Walls and Connections

The cubical lattice is a seemingly simple way to arrange spheres in space. By connecting spheres that are closest to each other, we get a line configuration I have also written about before.

c

Let’s increase the complexity by adding another copy of the same configuration, shifted by 1/2 of a unit step in all coordinate directions. This is sometimes called the body-centered cubical Bravais lattice.

CI

We can also recognize here the two skeletal graphs of the two components of the complement of the Schwarz P minimal surface. This means that the P surface will separate the yellow and the red lattices.

Now we would like to connect the two separate systems of spheres with each other. Note that each yellow sphere is surrounded by 8 red spheres (and vice vera), at the vertices of a cube centered at the yellow sphere. This suggests to connect the yellow center to just four of these red neighbors, by choosing the vertices of a tetrahedron, as to obtain a 4-valent graph. Like so:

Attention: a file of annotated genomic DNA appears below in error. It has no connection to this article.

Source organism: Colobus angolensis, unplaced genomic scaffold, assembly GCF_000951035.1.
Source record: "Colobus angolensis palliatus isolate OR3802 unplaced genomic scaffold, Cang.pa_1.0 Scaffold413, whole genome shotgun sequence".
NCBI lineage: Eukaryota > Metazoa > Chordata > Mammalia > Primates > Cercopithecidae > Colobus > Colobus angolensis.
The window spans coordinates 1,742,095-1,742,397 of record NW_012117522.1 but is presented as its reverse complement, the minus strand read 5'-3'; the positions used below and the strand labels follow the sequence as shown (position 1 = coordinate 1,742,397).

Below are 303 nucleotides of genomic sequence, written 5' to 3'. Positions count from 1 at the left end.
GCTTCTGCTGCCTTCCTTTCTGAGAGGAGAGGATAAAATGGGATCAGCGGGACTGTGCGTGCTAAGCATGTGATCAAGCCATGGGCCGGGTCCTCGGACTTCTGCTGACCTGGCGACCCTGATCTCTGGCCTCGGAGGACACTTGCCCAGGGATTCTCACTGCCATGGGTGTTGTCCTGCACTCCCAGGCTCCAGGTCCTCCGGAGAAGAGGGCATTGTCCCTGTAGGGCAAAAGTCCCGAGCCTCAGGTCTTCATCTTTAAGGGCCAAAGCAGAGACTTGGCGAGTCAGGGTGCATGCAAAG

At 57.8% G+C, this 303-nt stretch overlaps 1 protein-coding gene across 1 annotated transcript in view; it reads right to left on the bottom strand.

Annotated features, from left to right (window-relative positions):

CI2

While this is still simple, it starts to look confusing. The new skeleton has again two components, and again they can be separated by a classical minimal surface, the Diamond surface of Hermann Amandus Schwarz.

All this should remind us of the Laves graphs, which are skeletal graphs of the gyroid.

Tetra D

You can see that these skeletal graphs have girth 6. Below is a larger piece of the D-surface. Everything here is triply periodic and very symmetric. In contrast to the Laves graph, these here have no chirality.

D skeleton

Next week, we will decorate these skeletons a little.

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